The #1 Problem in Youth Ministry

When I was working as a volunteer with senior high youth at a church back in Fargo, one of the young people pulled me aside one night at a lock-in and asked if he could talk. As we started talking, he told me about all kinds of bad stuff happening with his friends at school and with some family stuff at home. There was a girl he liked, but she didn’t like him back. This guy had a lot on his mind.  I could see that he was really struggling with these things, and that he wasn’t able to have a good time because of all of his worrying. I kept listening to him and as he finished his story, he looked up at me and said, “That’s why I started coming to church. I heard you guys can fix these things.”

Ummm… What?

I’m not going to tell you what I said to him, because it frankly sucked too much to remember. There were a lot of uneasy pauses and me saying “yeah, that’s hard”. But I had no idea what to say to this kid who had heard from someone that I had the quick fix to all of these really hard things that were going on in his life. I think this is the main problem with youth ministry as it’s viewed by the wider church. A lot of times, we can be so quick to diminish or explain away the very real challenges and difficulties of young people, because we’re afraid to exist in that space of darkness. We can’t deal with that darkness, because that means that we don’t have the answers. This is where some pretty lame platitudes can come into play. We can say things like “Everything happens for a reason”, but that gets us nowhere fast.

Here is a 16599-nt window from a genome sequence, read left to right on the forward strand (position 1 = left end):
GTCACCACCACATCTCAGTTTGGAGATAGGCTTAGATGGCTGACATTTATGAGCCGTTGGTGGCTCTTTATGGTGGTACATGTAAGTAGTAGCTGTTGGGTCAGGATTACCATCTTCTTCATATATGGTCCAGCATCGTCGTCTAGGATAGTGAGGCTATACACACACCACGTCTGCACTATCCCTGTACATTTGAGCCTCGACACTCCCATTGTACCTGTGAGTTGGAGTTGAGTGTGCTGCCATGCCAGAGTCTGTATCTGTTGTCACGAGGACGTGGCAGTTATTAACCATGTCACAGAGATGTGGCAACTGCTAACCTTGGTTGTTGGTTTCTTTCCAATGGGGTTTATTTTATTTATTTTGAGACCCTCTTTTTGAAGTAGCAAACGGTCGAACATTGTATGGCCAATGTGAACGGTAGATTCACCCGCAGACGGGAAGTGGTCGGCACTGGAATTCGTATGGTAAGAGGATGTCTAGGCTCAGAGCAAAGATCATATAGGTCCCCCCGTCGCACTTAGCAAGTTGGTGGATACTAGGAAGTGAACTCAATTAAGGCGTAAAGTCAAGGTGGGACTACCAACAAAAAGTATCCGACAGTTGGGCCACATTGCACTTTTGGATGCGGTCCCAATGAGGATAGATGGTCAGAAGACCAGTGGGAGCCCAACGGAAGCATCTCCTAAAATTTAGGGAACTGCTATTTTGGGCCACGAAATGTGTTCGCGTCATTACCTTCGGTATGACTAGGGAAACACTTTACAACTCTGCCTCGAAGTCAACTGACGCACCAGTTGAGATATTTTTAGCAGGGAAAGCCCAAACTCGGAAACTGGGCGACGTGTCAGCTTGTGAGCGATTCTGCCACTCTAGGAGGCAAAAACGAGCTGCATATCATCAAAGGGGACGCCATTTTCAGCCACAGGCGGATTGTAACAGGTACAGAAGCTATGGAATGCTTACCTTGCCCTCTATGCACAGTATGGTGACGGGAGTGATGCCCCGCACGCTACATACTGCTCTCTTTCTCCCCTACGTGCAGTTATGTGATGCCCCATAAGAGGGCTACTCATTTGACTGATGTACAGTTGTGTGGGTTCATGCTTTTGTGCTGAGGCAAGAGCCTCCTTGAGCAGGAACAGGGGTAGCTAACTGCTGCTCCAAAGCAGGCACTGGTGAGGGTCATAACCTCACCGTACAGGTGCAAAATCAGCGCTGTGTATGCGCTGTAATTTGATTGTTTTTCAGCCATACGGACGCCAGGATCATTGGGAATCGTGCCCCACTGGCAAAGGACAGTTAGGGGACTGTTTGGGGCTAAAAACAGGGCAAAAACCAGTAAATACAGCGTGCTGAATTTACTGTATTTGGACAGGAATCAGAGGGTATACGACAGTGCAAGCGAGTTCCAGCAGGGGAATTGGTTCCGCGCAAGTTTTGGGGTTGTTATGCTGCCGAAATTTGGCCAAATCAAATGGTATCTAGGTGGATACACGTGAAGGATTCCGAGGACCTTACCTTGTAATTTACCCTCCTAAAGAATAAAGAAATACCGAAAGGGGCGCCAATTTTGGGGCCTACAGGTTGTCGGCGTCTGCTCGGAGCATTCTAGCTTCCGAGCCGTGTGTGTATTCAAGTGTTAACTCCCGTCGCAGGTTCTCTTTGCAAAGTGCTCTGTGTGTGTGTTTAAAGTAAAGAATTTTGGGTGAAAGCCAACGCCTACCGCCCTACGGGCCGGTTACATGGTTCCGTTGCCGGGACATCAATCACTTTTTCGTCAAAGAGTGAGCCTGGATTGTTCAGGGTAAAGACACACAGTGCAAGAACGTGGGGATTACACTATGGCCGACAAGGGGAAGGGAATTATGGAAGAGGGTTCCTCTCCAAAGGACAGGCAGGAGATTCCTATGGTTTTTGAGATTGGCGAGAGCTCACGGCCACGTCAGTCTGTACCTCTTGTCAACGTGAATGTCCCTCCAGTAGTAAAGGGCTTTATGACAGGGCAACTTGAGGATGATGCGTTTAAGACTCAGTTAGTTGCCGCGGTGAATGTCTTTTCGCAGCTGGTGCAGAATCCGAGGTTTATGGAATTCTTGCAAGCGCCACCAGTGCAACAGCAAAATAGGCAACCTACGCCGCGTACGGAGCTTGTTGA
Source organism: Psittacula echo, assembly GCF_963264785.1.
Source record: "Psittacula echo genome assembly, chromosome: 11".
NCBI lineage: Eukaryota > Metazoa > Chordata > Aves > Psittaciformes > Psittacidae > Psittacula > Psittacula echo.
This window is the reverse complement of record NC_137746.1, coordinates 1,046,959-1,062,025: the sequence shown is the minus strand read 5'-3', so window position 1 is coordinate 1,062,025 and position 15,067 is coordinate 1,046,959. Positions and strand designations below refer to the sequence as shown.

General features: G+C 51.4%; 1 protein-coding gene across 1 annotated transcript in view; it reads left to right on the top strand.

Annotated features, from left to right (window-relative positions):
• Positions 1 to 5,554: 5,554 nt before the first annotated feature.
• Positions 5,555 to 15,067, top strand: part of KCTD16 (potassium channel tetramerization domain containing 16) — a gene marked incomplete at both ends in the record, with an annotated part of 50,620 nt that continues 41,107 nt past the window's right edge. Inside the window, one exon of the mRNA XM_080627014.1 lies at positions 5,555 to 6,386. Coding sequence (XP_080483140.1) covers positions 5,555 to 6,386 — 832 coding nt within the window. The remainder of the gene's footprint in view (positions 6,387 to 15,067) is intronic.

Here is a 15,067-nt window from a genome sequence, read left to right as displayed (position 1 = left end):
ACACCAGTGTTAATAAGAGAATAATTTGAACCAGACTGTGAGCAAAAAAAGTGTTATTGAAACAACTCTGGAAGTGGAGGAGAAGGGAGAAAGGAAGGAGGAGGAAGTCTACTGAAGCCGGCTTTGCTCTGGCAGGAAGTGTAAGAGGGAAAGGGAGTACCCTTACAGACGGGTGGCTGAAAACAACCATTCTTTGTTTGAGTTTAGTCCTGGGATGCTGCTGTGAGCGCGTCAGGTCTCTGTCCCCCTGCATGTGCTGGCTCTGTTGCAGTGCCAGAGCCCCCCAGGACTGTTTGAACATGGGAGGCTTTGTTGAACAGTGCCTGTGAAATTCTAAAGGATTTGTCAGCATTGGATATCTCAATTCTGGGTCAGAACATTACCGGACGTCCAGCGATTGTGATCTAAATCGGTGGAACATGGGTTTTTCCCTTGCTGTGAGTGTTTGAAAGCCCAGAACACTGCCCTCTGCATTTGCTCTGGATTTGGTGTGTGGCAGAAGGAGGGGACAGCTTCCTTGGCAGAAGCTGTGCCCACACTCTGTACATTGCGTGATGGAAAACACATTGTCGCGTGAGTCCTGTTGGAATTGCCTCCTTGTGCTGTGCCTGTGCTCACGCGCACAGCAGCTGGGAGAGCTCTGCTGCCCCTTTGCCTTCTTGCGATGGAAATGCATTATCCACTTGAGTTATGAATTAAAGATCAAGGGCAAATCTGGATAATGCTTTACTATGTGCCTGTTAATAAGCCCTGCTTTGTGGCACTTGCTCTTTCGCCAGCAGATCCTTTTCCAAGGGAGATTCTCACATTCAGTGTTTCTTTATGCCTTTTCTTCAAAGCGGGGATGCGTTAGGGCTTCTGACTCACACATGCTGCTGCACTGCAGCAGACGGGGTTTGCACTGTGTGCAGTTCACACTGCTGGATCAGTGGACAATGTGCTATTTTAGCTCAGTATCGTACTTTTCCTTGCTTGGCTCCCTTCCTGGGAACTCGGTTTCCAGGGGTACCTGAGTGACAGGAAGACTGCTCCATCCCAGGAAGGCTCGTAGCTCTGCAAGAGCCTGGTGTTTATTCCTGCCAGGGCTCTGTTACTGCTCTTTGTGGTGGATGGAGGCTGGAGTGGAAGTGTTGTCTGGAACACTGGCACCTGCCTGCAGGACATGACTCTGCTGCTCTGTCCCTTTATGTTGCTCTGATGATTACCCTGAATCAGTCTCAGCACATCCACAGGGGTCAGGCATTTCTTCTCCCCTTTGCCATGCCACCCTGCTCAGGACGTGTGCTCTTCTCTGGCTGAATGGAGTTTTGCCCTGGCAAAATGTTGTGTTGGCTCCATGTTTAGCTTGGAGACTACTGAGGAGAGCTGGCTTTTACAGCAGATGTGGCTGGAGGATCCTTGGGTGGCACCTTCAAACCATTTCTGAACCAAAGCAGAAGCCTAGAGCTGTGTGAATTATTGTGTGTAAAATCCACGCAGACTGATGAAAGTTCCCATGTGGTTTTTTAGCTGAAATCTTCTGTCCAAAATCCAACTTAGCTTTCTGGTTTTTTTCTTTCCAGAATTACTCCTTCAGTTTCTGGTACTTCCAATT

There’s a really great video that talks about a solution to this problem. What would our ministry be like if it was primarily characterized as a group of people who aren’t afraid to sit in the darkness with other people? We don’t have to have easy answers. We don’t have to give cheap platitudes to escape dealing with the pain of the person next to us, but rather we can take that pain into ourselves. Check out the video. I think it’s truly inspiring. Shout out to Mike Friesen for introducing me to the video. Check it out!

What did you think of the video? Was it helpful? What bits in there caught your attention?

Cheers,
Eric

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